How will data sharing and interoperability evolve after COVID-19?
Despite relaxed federal regulations during the COVID-19 pandemic, data sharing remains an obstacle between clinical and nonclinical organizations. Siloed technology and a lack of interoperability are largely to blame. In a post-COVID-19 world, finding solutions to overcome this challenge is imperative.
For payors, understanding social needs will be crucial to make strides toward value-based community care. For community-based organizations (CBOs), understanding the full spectrum of a clients' needs will be critical for collective impact.
In this blog post, we'll discuss why data sharing and interoperability are necessary for successful clinical and nonclinical partnerships and how the impact of COVID-19 will only strengthen the need to overcome data sharing obstacles.
Data sharing eases administrative burden, saves time
With the number of hospital beds decreasing, care delivery providers are struggling to handle the outpouring of COVID-19 patients. And as we've discussed before, the record numbers of unemployment has put a strain on CBOs providing essential resources, including food and housing.
"The pandemic is shining a light on the infrastructure challenges for the social services sector across the country," Manik Bhat, Healthify's Founder and Chief Strategy Officer, said on the recent webinar.
Frontline workers in the healthcare and social services sectors are rising to the occasion and doing what they can to help their communities. But as the needs for clinical and social services increase, so does the need to share information between partnering organizations.
Emergency rooms, food banks, urgent care centers, skilled nursing facilities, and more are all wrestling with timely access to data. Being able to patient information quickly allows frontline workers to make informed decisions faster.
By enabling data sharing between clinical and nonclinical partners, frontline workers don't have to take time to hunt down information and can get to the task at hand — caring for their communities.
Interoperability enables whole-person care
If there is any silver lining to the COVID-19 pandemic, it's that it has highlighted how interoperability and information sharing are desperately needed. We can already see the two-way relationship between the social determinants of health and COVID-19.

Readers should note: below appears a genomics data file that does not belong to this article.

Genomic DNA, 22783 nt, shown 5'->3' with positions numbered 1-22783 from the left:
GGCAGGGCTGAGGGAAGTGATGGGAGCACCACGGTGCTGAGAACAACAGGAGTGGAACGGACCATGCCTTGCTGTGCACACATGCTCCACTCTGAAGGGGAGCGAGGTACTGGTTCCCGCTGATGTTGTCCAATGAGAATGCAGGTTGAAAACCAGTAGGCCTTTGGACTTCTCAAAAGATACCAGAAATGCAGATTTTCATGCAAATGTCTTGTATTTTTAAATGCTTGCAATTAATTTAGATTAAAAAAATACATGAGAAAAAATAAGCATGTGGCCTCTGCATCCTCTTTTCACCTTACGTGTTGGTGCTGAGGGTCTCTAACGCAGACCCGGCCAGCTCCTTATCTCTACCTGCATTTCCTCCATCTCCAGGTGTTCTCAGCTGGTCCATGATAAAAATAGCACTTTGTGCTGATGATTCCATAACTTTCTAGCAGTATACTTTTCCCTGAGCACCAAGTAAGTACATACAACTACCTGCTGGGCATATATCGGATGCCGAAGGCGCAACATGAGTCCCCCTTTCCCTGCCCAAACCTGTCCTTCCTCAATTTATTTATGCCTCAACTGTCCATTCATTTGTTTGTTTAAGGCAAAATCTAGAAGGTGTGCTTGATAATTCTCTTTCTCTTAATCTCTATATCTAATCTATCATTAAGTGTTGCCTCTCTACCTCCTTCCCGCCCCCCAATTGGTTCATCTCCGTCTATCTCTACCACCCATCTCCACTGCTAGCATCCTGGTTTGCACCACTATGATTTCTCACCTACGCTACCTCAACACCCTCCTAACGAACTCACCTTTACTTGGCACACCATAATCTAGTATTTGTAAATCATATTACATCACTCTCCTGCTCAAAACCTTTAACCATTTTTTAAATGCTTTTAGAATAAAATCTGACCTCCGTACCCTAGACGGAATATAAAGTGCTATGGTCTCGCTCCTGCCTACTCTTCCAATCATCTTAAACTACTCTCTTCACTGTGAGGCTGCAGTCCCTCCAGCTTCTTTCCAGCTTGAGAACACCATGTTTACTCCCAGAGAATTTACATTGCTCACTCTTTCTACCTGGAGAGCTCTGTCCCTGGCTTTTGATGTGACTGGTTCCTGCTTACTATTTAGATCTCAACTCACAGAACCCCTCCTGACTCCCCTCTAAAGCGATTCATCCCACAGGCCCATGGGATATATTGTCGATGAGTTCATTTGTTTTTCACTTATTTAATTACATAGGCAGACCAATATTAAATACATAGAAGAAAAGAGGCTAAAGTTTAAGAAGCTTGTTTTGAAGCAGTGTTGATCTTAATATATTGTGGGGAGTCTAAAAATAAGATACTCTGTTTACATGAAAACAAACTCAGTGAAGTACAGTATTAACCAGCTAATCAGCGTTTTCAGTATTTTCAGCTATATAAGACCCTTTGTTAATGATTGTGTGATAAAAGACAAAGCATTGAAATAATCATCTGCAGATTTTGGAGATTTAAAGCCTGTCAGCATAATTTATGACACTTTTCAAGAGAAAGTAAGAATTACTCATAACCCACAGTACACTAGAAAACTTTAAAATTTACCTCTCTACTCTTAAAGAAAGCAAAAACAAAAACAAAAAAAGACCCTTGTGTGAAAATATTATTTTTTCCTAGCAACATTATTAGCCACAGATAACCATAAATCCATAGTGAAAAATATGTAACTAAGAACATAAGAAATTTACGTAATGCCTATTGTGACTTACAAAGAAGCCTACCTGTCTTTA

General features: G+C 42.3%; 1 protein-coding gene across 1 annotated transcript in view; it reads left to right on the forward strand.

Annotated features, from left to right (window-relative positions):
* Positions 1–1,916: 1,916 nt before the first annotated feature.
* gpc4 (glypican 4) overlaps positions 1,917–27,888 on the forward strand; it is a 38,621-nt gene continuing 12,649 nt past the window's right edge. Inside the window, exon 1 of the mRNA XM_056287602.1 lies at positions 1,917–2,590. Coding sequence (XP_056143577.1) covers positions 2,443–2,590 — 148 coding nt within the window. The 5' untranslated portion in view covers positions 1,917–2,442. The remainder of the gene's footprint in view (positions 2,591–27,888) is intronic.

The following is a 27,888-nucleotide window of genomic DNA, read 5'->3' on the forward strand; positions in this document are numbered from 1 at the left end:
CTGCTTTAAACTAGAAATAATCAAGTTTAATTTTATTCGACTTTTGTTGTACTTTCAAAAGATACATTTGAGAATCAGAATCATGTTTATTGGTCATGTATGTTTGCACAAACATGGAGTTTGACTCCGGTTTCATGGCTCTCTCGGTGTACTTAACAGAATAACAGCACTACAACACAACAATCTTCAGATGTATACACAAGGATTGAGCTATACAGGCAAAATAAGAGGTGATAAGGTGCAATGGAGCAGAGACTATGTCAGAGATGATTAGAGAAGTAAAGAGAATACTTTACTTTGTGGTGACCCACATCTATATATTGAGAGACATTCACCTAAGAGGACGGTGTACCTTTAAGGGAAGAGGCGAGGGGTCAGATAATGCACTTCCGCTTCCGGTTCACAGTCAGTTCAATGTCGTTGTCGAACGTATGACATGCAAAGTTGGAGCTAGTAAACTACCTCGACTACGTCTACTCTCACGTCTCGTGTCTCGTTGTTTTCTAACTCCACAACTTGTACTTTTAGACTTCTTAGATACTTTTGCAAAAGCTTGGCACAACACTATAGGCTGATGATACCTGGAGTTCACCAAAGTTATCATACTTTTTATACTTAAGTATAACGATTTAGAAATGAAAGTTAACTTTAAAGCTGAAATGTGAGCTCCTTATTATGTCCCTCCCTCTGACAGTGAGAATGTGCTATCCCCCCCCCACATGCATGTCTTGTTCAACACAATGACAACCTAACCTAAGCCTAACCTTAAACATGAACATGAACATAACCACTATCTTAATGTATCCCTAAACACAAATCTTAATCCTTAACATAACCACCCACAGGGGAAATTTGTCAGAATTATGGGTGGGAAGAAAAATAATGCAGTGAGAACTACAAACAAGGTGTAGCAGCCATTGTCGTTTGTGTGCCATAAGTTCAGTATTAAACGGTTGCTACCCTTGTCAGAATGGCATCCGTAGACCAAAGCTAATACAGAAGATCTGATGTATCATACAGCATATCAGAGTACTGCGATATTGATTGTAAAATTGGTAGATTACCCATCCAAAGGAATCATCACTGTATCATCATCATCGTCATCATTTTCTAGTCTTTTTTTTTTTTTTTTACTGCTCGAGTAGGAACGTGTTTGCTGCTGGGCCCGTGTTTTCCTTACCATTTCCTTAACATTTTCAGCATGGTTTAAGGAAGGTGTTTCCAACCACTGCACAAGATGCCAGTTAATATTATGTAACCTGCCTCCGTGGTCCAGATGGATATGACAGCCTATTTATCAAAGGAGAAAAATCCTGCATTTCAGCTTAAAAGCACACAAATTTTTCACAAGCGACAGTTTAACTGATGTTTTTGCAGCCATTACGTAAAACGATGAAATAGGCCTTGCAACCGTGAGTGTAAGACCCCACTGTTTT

In light of this, healthcare organizations are recognizing that new data streams and on-demand patient queries are needed to better care for patients. Take, for example, a person's travel history. Travel history data can provide a physician with vital context during a pandemic if and when a patient goes to the emergency department.
On the other hand, CBOs can benefit from having more information about the individuals and families receiving their services. For example, if a food bank knows that an individual has diabetes, they can tailor meals to include foods low in carbohydrates or fat. New data streams paint a more robust picture of health, and this can't be achieved without the ability to share data and patient data among clinical and nonclinical partnerships.
Innovations in technology and data sharing
COVID-19 threw a wrench into almost every business plan for 2020. Healthcare organizations were no exception, but what the novel coronavirus proved is that payors and providers have to invest in the latest technology to stay competitive.
Big tech companies such as Alphabet and Amazon took advantage of their reach and technology know-how to further reach into healthcare's mind and market share. Google Cloud partnered with hospital operator HCA to create a national patient registry. Amazon gave hospitals access to its COVID-19 data lake.
While these might be "free plays," they signal that data sharing is no longer a nice-to-have; it's an operational necessity to stay competitive and relevant in the healthcare space.
The movement to value-based community care
Understanding social needs will be critical to moving toward value-based community care.
The incentives for payors are clear — and federal policies are increasingly recognizing the need to view a patient's health and social data at the same time. SDoH screening and workflows have the opportunity to usher in a golden age of care delivery and push care upstream. But that can't be done without clearing the current hurdles of data sharing.
Watch our latest webinar to learn how COVID-19 is re-shaping the delivery of services and how we think value-based community care will evolve.